How to drive a DC brushed servo with PWM?

19 Mar 2017 07:02 #89878 by chrisalbertson
I've acquired a few brushed DC servo motors. These are basic, they take DC in two brushes and have a quadrature encoder. I want to use these with LinuxCNC. The PC can read the encoders either directly or via a Mesa FPGA card. The PC will also generate PWM and direction signals to control the motors. Again either directly or via a Mesa card.

So what else is needed? I figure a DC power supply that can supply about 50 volts and then "something" that lets the PWM control the power supply's 50V output. It seems that is would be just a basic dual H-bridge.

I could build a simple h-bridge but I bet there are better commercial ones available

I'm asking for suggestions. What make and model parts should I be looking at for driving mid to small size DC brushed servo motors using the PWM/Direction signals from either a parallel printer port of Mesa FPGA? I'm OK with buying used on eBay or new parts. Cost does matter as this is for hobby/education
19 Mar 2017 12:58 #89880 by tommylight
There are PWM drives on ebay for 23 euro a piece but it has 2 full bridges on it so it drives 2 motors for that price.
That is for education only as they have no current control, no enable pin so they will start spinning in one direction as soon as you power them.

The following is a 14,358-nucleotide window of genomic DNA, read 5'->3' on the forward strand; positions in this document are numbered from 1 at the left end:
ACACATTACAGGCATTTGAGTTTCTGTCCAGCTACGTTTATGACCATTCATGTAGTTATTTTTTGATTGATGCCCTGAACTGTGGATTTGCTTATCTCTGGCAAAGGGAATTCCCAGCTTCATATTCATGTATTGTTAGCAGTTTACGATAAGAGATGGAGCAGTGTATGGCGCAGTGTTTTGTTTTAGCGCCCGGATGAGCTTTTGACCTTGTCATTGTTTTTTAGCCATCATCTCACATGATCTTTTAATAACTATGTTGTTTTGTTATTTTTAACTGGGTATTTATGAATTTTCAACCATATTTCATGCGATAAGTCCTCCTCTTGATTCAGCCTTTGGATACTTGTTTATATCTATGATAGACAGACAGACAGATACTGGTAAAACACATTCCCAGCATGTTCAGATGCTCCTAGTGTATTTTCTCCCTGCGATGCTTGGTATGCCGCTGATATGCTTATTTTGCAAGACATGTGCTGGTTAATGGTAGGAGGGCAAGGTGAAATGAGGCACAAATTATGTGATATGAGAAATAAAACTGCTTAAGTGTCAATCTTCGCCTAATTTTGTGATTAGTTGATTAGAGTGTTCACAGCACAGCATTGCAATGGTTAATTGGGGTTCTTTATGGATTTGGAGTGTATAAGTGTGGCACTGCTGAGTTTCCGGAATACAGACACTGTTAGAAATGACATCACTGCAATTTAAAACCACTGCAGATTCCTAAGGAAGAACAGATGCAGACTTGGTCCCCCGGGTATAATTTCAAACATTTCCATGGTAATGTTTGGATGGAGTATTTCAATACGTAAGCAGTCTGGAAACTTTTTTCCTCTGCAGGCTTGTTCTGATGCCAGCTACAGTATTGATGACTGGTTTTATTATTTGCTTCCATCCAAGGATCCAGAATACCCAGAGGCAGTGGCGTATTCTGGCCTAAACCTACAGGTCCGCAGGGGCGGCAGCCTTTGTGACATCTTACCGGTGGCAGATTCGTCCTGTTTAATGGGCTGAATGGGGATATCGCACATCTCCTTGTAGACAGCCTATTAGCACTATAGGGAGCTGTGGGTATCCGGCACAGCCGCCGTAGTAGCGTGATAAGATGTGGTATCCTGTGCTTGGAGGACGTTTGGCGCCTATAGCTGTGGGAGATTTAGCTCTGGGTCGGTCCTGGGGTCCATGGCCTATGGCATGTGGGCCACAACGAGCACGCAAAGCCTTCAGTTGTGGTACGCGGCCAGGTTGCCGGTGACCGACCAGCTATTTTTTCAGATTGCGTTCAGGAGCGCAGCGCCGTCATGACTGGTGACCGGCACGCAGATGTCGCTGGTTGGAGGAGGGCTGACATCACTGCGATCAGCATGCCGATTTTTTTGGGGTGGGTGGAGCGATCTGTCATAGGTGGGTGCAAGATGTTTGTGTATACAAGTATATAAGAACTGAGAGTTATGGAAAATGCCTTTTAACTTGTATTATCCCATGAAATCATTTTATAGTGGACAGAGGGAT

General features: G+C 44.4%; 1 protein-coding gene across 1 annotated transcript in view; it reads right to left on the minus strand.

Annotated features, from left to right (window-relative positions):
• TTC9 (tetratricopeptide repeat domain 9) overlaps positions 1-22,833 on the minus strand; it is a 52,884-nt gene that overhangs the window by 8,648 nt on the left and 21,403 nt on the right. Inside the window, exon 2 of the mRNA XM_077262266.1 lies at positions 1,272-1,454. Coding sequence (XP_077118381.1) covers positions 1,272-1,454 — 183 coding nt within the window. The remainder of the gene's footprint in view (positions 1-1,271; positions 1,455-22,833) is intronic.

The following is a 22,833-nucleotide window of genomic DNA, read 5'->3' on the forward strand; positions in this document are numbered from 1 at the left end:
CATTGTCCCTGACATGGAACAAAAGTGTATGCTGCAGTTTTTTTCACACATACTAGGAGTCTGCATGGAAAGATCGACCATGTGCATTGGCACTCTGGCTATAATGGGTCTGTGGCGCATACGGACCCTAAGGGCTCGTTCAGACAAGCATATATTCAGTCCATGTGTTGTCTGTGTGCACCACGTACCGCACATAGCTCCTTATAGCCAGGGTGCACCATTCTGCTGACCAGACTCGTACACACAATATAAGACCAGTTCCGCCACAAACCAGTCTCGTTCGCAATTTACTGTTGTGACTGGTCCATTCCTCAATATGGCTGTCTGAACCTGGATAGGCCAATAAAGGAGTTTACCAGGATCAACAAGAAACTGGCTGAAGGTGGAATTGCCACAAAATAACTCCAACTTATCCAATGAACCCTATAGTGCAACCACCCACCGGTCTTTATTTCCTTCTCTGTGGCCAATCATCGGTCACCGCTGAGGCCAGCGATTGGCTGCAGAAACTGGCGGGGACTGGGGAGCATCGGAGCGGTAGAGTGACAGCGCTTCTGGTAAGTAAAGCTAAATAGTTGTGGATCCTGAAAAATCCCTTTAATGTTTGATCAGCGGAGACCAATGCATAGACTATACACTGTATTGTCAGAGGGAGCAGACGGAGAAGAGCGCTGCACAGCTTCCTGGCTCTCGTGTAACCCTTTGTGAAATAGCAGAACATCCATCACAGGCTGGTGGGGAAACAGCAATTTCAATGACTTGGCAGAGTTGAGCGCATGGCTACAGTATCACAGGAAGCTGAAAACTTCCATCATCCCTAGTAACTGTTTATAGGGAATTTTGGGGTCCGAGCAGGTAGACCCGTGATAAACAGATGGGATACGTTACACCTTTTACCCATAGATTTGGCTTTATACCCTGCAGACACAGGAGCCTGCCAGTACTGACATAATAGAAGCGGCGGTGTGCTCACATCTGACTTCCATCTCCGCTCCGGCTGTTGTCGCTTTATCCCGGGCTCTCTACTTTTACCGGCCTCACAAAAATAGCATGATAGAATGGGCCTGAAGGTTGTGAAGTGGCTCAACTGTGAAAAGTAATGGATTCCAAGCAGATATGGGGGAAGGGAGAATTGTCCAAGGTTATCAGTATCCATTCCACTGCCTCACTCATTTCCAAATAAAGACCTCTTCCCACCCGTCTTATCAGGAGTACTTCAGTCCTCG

AMC has plenty, GeckoDrive has DC servo drives with step and direction, leadshine has plenty etc, this is the 80 to 150 dolar range.
What do you intend to do with them?
21 Mar 2017 12:27 #89996 by andypugh
When you say "small" how small are you talking? What sort of voltage and current?
21 Mar 2017 12:51 #90000 by tommylight
Do these count as smal? They are 56W 24V servos with 200 CPR encoders on them.

I also do not know what type of motors or size the OP has.
21 Mar 2017 13:44 #90004 by Muzzer
Another option from Here . 160V / 35A and around the £100 mark. Is that beefy enough? I have one of these but haven't been able to try it yet.

Although you could take the encoder signal and output a digital PWM signal using a Mesa card, you would need to take care of all the hardware and protection as well as set up and optimise a positioner / PID controller. On the other hand, a servo drive takes care of all of that. I guess it would depend if you want to play at developing a servo drive or implementing a machine.
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